Investigation And Response to A Nosocomial COVID-19 Outbreak, Northern Region, Taiwan, February 2020

DOI: 10.6525/TEB.202110_37(20).0001

Shih-Ying Tai1*, Pei-Yuan Wu1, Fang-Tzu Chang1, Jhy-Wen Wu2, Kun-Bin Wu1

2021 Vol.37 NO.20

Correspondence Author: Shih-Ying Tai1*

  • 1Northern Regional Center, Centers for Disease Control, Ministry of Health and Welfare, Taiwan   
  • 2Central Regional Center, Centers for Disease Control, Ministry of Health and Welfare, Taiwan


        Nosocomial transmission has been recognized as an important amplifier in epidemic of coronavirus disease-2019 (COVID-19). Infection of healthcare workers (HCWs) and patients will further overwhelm the healthcare system. On February 27, 2020, a patient at a tertiary hospital without foreign travel history was diagnosed as COVID-19 infection 12 days after admission. The Taiwan Centers for Disease Control, local health bureau and the hospital immediately conducted epidemiological investigation, contact tracing, and control measures in collaboration. From the close contacts of the index case, four COVID-19 cases were identified on February 28, of whom three were nurses working in the same ward as the index case (the index ward). Since more than one COVID-19 confirmed case was detected in the same unit, multiple transmission modes and infection chains were possible. Following the guidance of "Recommendations on contingency operations for hospitals in response to COVID-19 cases identified in inpatients”, we stepwise expanded the management and COVID-19 screening of person at-risk, closure of ward, environmental cleaning and disinfection, and enhanced symptoms surveillance of the hospital. By the end of monitoring period on March 27, we identified 153 HCWs and 303 non-HCWs as contacts. Among the 456 contacts, 409 were tested for COVID-19 and 8 were positive.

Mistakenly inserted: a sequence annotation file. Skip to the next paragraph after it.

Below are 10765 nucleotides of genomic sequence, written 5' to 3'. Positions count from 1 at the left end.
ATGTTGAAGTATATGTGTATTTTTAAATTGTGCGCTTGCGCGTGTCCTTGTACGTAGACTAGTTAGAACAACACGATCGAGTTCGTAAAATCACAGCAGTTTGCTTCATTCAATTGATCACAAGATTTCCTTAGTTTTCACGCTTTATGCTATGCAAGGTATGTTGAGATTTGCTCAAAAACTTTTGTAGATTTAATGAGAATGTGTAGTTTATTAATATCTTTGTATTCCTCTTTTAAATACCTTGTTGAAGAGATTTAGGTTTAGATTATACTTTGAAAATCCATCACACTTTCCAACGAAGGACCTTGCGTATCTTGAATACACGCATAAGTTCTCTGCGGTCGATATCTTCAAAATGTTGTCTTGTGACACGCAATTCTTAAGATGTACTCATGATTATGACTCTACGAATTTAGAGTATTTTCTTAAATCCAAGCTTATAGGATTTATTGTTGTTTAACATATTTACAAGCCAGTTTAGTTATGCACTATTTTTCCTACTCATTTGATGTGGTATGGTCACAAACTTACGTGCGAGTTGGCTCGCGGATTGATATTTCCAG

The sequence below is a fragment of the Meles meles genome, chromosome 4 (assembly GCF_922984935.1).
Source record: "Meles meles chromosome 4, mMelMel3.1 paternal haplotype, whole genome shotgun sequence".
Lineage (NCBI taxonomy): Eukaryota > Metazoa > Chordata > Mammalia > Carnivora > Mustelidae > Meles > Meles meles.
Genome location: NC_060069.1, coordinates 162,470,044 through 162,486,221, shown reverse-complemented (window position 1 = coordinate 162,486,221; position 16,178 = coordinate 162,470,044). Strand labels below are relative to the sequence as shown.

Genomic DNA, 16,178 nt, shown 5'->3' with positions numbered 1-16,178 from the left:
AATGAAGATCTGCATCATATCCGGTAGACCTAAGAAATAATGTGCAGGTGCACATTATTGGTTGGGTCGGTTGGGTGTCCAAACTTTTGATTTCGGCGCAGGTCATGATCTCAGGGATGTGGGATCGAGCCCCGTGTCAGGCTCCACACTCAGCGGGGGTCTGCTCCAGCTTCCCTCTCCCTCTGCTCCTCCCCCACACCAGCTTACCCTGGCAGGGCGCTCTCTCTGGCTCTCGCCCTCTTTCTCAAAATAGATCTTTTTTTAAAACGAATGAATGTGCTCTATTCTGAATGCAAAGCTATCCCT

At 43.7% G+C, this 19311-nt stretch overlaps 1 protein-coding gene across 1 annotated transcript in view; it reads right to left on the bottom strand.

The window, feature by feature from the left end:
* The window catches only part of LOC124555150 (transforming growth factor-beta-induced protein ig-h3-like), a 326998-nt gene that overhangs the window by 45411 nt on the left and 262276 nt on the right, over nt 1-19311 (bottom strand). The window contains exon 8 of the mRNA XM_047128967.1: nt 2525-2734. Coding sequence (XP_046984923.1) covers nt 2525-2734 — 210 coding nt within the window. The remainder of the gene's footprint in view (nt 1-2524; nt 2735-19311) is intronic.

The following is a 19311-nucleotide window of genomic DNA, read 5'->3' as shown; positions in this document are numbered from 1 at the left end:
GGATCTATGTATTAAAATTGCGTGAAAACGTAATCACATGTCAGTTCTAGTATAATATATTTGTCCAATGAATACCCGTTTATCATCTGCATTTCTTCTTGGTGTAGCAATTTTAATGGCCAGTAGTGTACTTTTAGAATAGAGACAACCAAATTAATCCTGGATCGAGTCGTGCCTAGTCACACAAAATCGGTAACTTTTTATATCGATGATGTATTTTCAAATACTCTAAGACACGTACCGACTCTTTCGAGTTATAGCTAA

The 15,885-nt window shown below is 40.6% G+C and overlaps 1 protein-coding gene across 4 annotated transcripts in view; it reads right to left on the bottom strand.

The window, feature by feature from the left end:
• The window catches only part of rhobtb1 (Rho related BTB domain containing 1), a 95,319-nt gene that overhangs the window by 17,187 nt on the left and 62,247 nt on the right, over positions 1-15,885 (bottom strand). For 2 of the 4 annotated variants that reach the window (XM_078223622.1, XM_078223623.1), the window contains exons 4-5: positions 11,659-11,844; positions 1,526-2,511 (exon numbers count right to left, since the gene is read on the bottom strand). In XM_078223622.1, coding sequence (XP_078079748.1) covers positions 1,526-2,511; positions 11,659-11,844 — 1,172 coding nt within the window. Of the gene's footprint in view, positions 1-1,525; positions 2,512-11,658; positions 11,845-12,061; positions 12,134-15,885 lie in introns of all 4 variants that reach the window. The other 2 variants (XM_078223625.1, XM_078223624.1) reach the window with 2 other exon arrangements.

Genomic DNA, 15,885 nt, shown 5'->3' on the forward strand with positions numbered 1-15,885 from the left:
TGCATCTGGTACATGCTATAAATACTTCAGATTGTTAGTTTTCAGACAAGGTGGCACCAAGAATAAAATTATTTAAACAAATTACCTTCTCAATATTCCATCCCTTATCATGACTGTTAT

The infection source of index case was unknown, and the epidemiological and environmental investigations indicated that both droplet and fomite transmissions were involved in the nosocomial infection.
        Through prompt investigation and stepwise intervention, including strict infection control, thorough contact tracing and symptoms monitoring during mandatory 14-day quarantine for the contacts, as well as rapid COVID-19 testing for person at-risk and symptomatic contacts, we successfully blocked the infection chain and preventing from further spread in the hospital or to the community.
        Now the global COVID-19 epidemic is still developing, this document provides our implemented experience as a reference for hospitals and health authorities encounter the similar outbreak in the future.